NAT and ACL are one the first things that are being configured right after deployment of the new ASA or Router on the edge. They behave differently in both cases and knowing which feature is proceed first over the other in particular direction can save us a lot of time and nerves.
Dual Cloud DMVPN failover solution is the most reliable way to achieve reachability in any case of failure. If one of the routers get fail we still have another one, if one of the ISPs links has died we have the second one. In the scenario I assumed there are only 2 Hubs and 2 Spokes but…
NAT on ASA differs to NAT on IOS routers regarding configuration.At first glance may seems to be very confusing, but as we see in a while the crucial is understanding where particular types of NAT takes place, then configuration is easy.
Regarding Fault Tolerance ASA provides 2 solutions: Active/Standby and Active/Active. Whereas Active/Standby is simple in use Active/Active provides not only redundancy but load sharing as well. On the other hand, requires more expansive license. Anyway, in this article we will compare them and see how to configure.
GRUB – GRand Unified Bootloader plays crucial role in proper and stable work of a Linux system. Thanks to its the Linux is able to load the system in different modes but also enables us to recover the OS if something went wrong or the system got crashed.
Multiple Context on ASA provides the highest level of virtualization, within one single chassis we get 2 virtual firewalls. Each with separate Data and Control Plane. Idea similar to VRF but in Multiple Context we may share one interface between 2 contexts what makes its more sophisticated.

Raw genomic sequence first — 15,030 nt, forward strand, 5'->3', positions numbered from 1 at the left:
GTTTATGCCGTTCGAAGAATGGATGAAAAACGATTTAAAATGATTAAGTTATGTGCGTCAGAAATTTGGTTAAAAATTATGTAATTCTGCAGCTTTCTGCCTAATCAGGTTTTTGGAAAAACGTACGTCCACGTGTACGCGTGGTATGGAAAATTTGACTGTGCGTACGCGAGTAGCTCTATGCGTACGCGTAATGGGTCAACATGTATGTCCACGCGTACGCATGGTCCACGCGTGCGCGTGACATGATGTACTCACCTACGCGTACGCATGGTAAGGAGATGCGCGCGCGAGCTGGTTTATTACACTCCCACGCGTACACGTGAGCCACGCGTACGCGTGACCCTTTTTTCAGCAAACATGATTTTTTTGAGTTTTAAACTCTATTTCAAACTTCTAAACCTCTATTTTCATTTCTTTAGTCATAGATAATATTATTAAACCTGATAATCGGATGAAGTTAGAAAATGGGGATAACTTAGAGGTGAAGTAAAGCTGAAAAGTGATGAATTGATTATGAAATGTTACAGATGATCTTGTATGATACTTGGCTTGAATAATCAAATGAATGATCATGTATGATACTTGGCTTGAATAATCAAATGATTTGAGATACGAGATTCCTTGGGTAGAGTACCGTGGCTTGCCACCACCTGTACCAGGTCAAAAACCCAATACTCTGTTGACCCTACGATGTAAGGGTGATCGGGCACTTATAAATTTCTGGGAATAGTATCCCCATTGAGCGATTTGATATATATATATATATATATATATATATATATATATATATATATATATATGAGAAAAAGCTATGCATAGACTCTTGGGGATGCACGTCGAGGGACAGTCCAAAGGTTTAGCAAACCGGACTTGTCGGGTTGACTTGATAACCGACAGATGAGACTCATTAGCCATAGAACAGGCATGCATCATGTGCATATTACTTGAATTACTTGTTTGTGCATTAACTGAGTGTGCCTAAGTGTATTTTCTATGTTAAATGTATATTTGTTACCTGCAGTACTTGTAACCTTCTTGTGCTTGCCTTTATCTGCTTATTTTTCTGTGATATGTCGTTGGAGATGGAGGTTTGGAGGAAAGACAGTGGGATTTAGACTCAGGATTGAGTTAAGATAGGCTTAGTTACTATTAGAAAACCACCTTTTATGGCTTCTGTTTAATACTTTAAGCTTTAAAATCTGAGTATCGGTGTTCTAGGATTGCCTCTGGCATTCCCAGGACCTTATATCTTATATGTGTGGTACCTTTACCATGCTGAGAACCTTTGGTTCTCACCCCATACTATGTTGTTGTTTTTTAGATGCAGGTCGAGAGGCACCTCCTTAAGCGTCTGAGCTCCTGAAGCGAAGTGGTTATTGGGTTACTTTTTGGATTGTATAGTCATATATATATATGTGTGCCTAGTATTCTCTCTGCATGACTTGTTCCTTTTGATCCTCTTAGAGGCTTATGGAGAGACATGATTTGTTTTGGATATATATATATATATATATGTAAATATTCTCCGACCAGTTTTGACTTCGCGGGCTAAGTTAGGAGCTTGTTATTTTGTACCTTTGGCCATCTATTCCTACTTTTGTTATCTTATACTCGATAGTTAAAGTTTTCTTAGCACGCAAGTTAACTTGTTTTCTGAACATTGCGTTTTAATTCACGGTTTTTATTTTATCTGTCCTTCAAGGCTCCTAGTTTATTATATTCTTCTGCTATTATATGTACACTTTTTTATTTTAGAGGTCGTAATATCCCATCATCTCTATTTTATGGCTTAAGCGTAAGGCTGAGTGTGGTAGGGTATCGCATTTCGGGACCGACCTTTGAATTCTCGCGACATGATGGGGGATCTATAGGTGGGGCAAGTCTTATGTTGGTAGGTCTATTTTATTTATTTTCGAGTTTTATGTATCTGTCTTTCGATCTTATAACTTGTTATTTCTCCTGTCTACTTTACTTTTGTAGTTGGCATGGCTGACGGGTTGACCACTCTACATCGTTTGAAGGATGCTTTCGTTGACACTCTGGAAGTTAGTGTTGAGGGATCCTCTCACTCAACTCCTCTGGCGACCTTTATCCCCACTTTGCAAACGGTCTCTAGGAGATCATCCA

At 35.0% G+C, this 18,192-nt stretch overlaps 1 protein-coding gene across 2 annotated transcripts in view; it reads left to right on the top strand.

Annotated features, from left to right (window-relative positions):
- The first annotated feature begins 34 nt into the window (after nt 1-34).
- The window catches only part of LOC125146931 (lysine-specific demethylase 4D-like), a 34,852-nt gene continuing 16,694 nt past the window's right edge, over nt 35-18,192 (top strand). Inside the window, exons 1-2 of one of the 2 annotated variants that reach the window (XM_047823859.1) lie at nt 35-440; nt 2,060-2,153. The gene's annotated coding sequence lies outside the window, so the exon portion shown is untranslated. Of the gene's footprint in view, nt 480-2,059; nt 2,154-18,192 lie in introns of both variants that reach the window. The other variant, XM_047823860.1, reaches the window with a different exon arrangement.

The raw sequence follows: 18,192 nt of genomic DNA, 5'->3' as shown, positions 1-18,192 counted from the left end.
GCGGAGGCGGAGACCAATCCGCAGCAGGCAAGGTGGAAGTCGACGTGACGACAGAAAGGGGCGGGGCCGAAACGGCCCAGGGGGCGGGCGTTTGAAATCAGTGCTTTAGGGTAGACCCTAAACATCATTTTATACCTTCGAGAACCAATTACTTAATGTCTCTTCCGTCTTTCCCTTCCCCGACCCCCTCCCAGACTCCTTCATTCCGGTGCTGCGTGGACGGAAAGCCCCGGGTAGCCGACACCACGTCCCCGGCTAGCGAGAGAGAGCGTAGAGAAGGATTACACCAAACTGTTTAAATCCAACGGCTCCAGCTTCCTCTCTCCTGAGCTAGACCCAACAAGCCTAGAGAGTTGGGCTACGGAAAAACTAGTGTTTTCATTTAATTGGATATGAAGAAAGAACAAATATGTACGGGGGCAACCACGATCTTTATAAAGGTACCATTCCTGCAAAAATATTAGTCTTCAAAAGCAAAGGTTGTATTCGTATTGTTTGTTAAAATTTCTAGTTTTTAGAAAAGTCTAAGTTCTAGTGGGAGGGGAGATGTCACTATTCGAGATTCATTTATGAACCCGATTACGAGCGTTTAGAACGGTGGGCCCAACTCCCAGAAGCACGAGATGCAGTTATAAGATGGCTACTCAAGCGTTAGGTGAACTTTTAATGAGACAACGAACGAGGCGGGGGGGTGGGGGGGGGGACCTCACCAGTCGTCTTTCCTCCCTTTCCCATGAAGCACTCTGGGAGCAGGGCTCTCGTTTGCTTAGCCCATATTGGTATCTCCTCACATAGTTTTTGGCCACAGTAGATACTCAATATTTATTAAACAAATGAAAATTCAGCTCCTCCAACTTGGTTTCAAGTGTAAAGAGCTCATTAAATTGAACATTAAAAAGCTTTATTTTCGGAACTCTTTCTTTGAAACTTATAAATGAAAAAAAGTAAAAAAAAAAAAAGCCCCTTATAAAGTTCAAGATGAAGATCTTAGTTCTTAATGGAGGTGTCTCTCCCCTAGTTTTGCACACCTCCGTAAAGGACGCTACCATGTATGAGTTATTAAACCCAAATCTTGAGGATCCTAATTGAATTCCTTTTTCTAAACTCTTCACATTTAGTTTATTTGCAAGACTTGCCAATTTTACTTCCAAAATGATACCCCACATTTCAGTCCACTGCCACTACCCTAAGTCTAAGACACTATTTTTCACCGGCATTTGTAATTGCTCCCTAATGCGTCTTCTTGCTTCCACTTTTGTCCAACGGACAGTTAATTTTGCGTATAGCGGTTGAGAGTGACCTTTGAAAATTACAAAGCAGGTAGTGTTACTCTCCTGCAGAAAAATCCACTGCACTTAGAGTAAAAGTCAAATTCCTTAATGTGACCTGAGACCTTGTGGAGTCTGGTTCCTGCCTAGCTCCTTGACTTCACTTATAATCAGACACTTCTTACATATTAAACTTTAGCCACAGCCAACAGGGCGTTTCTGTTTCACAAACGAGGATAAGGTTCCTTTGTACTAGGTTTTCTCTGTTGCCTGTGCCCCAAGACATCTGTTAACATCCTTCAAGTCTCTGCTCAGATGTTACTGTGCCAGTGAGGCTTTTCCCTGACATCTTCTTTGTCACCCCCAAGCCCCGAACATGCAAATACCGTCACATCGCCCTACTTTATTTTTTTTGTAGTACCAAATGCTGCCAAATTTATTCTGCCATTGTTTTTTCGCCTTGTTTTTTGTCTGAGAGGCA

Dealing with freshly added hard drives to the system is not difficult, but as every system manipulation in Linux requires a CLI knowledge. This article allows you adding seamlessly hard drive to the system, partitioning and mounting its permanently thanks to fstab file.
ACLs can filter traffic at layer 3 and 4. Usually it will be enough, but sometime we need to subject the trafic to more granular inspection before we reject any host ? Then filtering on access lists will not work and Modular Policy Framework has to be used. But as you see for yourself MPF can do…
Nothing happens in Linux without udev knowledge when you connect any device. When you plug USB stick to the computer with Linux OS the really interesting things happen behind the scene where udev and dbus comes to play to provide recognizing and loading appropriate modules to the kernel.
Conversion between particular systems seems to be not necessary nowadays, what may be pernicious. Besides, for any IT guy it’s a shame don’t know how to make simple math that sometimes may be really helpful.
Rsyslog and journald daemons gives you an opportunity to control what happens in the system. You may trace users and their interaction with other daemons. They increase security, cause based on the logs you can make decisions regarding users that unusuall behaviour you’ve noticed. Also, if there is a problem with system stability or system is not running…
Even very well designed operating system as Red Hat without software is worth not too much. In Red Hat and CentOS we use the same tools to get the programs and keep them up to date. Let’s have a look on RPM and YUM package manager.
Spanning Tree Protocol is not a good idea especially if we take into consideration data center. Wasting of bandwith by blocking links in environement which demands the highest throughput, is not desirable. Virtual Port Channel feature sorts it out in simple and clever way.
There are 3 ways regarding authentication within IKEv1 and IKEv2. So we have, pre shared keys, rsa-enc and rsa-sign. Each of them provides different level of security. In this article we will focus on RSA based methods and we lab them out.
Nowadays, when access layer switches have 1GB ports, increasing the number of an upstream links to the distribution layer is necessary. Let’s have a look on etherchannel feature, the way that we may achieve that and how to configure its on layer 2 and 3.